VERSUS: Studying and monitoring open-vent volcanoes from space

#Webstory, #STEREO, #Volcano, #Africa

Published on 17 March 2023

Satellite remote sensing has become an essential technique to study and monitor volcanoes. This approach is highly complementary to traditional ground-based monitoring techniques and is particularly useful when volcanoes are difficult to access. Volcanic processes—emissions of gas, ash and lava, thermal radiations, topographic changes, ground deformation—can be accurately measured with satellite images. The latest initiatives and innovations, such as the European Commission's Copernicus Programme and Planet Labs’ CubeSat constellation, have opened up new avenues for improving volcano remote sensing.

Since 2006, the Belgian Science Policy’s STEREO Programme has funded several research projects aimed at studying active volcanoes and assess the associated hazards using remote sensing techniques. The VERSUS spin-off project (STEREO-III Programme, 2019-2022) has capitalized on this heritage by developing advanced techniques that use new generations of satellites and sensors to study active volcanoes with rare and fascinating features: lava lakes.

Photo of the Nyiragongo lava lake (photo © B. Smets)

Photo of the Nyiragongo lava lake (photo © B. Smets)

A lava lake is a basin of lava connected through an open conduit to a magmatic reservoir in the earth's crust. The lava remains molten thanks to gas- and heat-controlled convection movements. When lava lakes persist for years or decades, such as those at the Nyiragongo (Eastern D.R. Congo) and Kīlauea (Hawaii, USA) volcanoes, their dynamics may reflect pressure changes in the volcanic plumbing system. This allows us to get valuable insights in the magmatic and volcanic processes that control the eruptive activity.

In the VERSUS project, researchers from the Royal Museum for Central Africa, the Royal Belgian Institute for Space Aeronomy, the European Centre for Geodynamics and Seismology (Luxembourg), and the U.S. Geological Survey studied the Nyiragongo and Kīlauea volcanoes using satellite remote sensing and ground-based measurements. The goal was to better understand the lava lake level variations and relate them to hazardous flank eruptions. The results of the project showed that substantial drops in the level of lava lakes—sometimes by tens of metres—can be linked to underground magma movements. This teaches us that, even though lava lakes can help release pressure in a volcano by allowing gas to escape from the system, intrusions can still occur in the crust.

Lava lake level, SO2 emissions and hotspot detection time-series over Nyiragongo volcano, produced using satellite remote sensing. The plots show the impact of the 2021 flank eruption

Lava lake level, SO2 emissions and hotspot detection time-series over Nyiragongo volcano, produced using satellite remote sensing. The plots show the impact of the 2021 flank eruption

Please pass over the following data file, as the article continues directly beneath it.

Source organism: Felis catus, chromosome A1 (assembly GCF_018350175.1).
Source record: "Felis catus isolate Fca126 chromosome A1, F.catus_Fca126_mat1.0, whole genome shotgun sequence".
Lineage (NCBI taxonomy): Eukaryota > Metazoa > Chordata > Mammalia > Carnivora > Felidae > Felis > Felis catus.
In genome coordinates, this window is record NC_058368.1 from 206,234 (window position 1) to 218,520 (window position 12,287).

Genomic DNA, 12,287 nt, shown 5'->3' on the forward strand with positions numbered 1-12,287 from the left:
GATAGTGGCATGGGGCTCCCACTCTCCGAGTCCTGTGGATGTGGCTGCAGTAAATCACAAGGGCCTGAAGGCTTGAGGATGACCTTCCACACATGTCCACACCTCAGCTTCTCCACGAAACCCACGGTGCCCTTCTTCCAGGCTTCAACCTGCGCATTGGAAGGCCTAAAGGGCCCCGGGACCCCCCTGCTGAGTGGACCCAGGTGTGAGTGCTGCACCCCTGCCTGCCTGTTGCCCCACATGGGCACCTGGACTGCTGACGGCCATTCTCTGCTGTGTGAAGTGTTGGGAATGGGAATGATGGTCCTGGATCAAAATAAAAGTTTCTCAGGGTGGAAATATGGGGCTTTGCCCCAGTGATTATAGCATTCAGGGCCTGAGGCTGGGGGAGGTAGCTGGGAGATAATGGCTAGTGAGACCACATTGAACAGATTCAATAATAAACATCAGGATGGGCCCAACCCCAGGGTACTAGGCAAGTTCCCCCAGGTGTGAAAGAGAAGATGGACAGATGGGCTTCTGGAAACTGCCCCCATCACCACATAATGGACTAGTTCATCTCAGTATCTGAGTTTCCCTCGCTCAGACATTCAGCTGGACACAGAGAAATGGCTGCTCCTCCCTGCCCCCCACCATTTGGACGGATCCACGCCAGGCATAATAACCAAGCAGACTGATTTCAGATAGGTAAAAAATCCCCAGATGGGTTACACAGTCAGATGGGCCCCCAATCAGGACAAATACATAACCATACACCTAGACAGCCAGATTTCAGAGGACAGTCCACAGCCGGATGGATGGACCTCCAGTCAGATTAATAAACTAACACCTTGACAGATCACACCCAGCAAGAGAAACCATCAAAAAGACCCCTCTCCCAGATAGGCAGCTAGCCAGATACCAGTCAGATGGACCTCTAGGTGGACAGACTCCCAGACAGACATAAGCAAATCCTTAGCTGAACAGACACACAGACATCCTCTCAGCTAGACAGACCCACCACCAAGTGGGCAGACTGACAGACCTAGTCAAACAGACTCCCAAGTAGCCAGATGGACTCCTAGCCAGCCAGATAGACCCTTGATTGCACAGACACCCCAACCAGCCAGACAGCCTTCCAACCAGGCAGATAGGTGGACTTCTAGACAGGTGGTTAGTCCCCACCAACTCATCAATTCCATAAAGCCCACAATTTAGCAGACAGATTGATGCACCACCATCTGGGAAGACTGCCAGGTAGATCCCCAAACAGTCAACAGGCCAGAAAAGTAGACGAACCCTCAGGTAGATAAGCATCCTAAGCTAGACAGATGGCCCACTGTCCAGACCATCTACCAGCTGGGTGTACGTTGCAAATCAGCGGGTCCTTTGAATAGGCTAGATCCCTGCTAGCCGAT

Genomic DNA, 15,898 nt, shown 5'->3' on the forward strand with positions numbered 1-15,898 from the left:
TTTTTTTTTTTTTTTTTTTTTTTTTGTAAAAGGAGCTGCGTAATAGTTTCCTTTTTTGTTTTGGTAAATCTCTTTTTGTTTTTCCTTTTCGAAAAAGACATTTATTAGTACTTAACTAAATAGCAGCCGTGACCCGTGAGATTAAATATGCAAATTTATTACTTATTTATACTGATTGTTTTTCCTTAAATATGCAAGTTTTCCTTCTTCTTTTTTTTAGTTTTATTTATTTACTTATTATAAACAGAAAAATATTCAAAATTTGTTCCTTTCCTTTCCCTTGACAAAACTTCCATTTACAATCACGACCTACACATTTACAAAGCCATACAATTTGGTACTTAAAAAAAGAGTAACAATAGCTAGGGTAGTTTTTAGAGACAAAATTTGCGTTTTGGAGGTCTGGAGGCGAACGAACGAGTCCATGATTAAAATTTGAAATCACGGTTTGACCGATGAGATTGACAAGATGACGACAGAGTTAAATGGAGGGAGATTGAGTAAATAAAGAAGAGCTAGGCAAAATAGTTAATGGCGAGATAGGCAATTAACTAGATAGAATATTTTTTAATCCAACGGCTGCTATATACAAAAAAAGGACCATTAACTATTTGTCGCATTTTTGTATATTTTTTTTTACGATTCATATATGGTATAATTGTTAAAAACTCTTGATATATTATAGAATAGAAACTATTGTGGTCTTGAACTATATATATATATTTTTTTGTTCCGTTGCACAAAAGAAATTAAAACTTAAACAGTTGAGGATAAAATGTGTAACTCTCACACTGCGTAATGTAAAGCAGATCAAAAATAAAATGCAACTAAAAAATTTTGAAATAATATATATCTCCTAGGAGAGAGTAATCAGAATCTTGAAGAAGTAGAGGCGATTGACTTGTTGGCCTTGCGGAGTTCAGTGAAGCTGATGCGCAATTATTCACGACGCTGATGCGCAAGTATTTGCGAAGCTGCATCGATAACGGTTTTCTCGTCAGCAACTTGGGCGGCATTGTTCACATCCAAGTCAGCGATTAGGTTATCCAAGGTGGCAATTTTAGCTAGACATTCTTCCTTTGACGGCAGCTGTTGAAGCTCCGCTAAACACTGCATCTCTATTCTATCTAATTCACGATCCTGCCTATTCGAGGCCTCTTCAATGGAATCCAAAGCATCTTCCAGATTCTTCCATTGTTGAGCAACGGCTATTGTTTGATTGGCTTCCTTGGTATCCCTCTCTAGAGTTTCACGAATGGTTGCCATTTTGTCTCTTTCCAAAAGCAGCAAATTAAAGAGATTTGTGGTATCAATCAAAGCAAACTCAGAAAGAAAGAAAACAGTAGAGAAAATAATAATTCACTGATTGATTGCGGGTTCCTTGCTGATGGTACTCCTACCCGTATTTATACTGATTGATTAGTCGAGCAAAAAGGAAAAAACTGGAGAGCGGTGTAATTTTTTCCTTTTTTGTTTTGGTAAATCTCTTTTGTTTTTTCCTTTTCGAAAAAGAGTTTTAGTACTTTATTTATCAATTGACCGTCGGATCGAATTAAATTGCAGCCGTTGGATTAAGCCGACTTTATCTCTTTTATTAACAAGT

On 22 May 2021, Nyiragongo erupted without any warning, producing deadly lava flows that caused widespread destruction in the city of Goma (~1 million inhabitants). The flank eruption was followed by a seismic crisis caused by very shallow magma movements (<500m) beneath Goma and Lake Kivu.

The VERSUS project analysed this eruption in detail and the results were published in Nature (Smittarello et al., 2022 – open-access). The study shows that the combination of magma storage close to the surface and persistent lava lake activity poses a challenge to volcano monitoring, as flank eruptions may occur with only very short-term (i.e. minutes) warnings. The shallow magmatic intrusion that followed the 22 May 2021 eruption of Nyiragongo also raises concerns about the possibility of even more hazardous scenarios, such as lava flowing into densely urbanised areas or explosive interactions with the gas-rich Lake Kivu (a so-called phreato-magmatic or limnic eruption).

Phreatomagmatic eruptions are volcanic eruptions resulting from the interaction between magma and water. They are driven by thermal contraction (as opposed to magmatic eruptions, which are driven by thermal expansion) of magma when it comes in contact with water.

Limnic eruptions are a very rare type of natural disaster in which dissolved CO2 suddenly erupts from deep lake waters, forming a gas cloud capable of suffocating wildlife, livestock, and humans. A limnic eruption may also cause tsunami or seiche as the rising CO2 displaces water.

 

More generally, the VERSUS project highlighted the need to further study lava lakes, as they provide key information on magmatic and volcanic processes, which help us better understand and monitor active and hazardous volcanoes.

Hotspot detection of lava lake activity at Kīlauea, on 4 September 2022. The satellite image is from Sentinel-2 MSI and corresponds to an enhanced true colour composite image overlaid by hot spots.

Hotspot detection of lava lake activity at Kīlauea, on 4 September 2022. The satellite image is from Sentinel-2 MSI and corresponds to an enhanced true colour composite image overlaid by hot spots.

Researchers in the VERSUS project:

Benoît Smets
Royal Museum for Central Africa / Vrije Universiteit Brussel
benoit.smets@africamuseum.be
Nicolas Theys
Royal Belgian Institute for Space Aeronomy
nicolas.theys@aeronomie.be
Nicolas d’Oreye
European Centre for Geodynamics and Seismology / National Museum of Natural History (Luxembourg)
ndo@ecgs.lu

 

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